I found some small, skinny labels from Planet Label. We went with a pack of Pastel colors and a pack of Brilliant colors. This gave us 12 colors to choose from (we only have 10 genres). I was also able to download the label template from the Planet Label website and then paste in the genre text image I had created. The labels we used are here. The colors we assigned to the genres are as follows: Adventure: bright yellow; Dystopian: lime green; Fantasy: raspberry; Historical: light yellow; Horror: greyish green;  Mystery: light grey; Realistic: greyish blue; Romance: neon pink; SciFi: neon blue; Sports: neon orange. Here are the text files if you want to use them for your project:

We decided to put the genre labels at the very bottom of the spine for each book. If an older book had a spine label that was too low, for the genre label to fit, then the volunteer would pull the book and I would reprint the spine label. This way when you look at a shelf of all one genre they line up with each other.

Moving the Books:
Once the cataloging was complete we moved on to moving the books. Before any book was moved I ran reports in Destiny. I ran an individual report for each genre so I knew approx. how many books were in each genre. I then went through the shelves and estimated each could fit 20 books on a shelf. I printed out a floor plan of the library and wrote in where each genre would go. It seemed like we would not have enough room so we made the decision to move where our graphic novels were located and that allowed us to open up an extra bookcase.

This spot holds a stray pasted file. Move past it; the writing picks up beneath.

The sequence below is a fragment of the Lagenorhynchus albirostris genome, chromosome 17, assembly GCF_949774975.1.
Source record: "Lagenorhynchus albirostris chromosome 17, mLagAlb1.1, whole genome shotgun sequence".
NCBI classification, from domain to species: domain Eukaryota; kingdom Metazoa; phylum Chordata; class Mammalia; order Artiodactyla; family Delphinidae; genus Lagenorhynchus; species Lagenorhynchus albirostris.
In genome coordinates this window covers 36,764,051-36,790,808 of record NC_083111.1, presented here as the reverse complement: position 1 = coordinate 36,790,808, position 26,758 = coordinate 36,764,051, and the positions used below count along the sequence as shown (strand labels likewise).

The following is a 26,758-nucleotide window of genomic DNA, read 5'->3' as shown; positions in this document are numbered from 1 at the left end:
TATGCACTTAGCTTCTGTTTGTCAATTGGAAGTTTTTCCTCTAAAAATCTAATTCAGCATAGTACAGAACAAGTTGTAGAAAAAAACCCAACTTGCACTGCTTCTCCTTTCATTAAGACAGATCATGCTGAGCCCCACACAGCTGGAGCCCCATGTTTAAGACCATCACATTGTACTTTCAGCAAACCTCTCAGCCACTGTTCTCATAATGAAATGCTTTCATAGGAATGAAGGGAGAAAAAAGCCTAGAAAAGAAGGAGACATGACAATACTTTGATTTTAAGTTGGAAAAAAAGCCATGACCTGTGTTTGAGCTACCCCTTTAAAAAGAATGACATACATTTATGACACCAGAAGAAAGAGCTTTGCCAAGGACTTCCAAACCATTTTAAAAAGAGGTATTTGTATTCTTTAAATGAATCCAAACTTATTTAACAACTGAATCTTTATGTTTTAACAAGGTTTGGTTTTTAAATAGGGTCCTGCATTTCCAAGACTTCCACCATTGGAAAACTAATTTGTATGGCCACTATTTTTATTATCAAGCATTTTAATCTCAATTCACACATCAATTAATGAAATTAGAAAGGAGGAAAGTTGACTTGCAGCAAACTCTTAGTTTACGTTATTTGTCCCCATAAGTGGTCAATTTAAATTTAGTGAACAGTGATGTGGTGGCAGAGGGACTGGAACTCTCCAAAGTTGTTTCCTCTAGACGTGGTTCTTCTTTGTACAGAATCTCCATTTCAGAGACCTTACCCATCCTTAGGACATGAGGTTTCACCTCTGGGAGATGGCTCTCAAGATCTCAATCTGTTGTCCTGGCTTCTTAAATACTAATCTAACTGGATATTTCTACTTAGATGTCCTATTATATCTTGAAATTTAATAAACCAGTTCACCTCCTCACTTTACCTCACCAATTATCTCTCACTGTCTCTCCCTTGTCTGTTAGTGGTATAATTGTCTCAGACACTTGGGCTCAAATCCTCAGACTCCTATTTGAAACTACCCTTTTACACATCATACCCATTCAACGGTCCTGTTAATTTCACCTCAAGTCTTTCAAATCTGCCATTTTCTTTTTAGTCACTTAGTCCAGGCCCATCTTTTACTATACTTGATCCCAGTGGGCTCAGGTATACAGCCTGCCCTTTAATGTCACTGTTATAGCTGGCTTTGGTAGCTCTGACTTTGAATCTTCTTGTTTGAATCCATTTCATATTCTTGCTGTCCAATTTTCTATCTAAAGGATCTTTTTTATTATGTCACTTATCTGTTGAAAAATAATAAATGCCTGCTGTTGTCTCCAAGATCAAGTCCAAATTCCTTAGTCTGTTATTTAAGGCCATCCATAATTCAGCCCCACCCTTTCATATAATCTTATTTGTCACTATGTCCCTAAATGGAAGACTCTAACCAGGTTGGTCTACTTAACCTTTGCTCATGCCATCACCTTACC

We then started by moving all the realistic books to the now empty graphic novel bookcase. Then we slowly pulled smaller genres off the shelves and put them on carts and a temporary bookcase that we rolled in for the moving process. Once most of the genres were off the shelves we were able to get the rest moved into their correct places and then add back in the ones we had pulled. We did run into a few issues when books just did not fit as we planned, but being flexible made the process go smoothly. With tons of help from the student volunteers we had the moving done in days!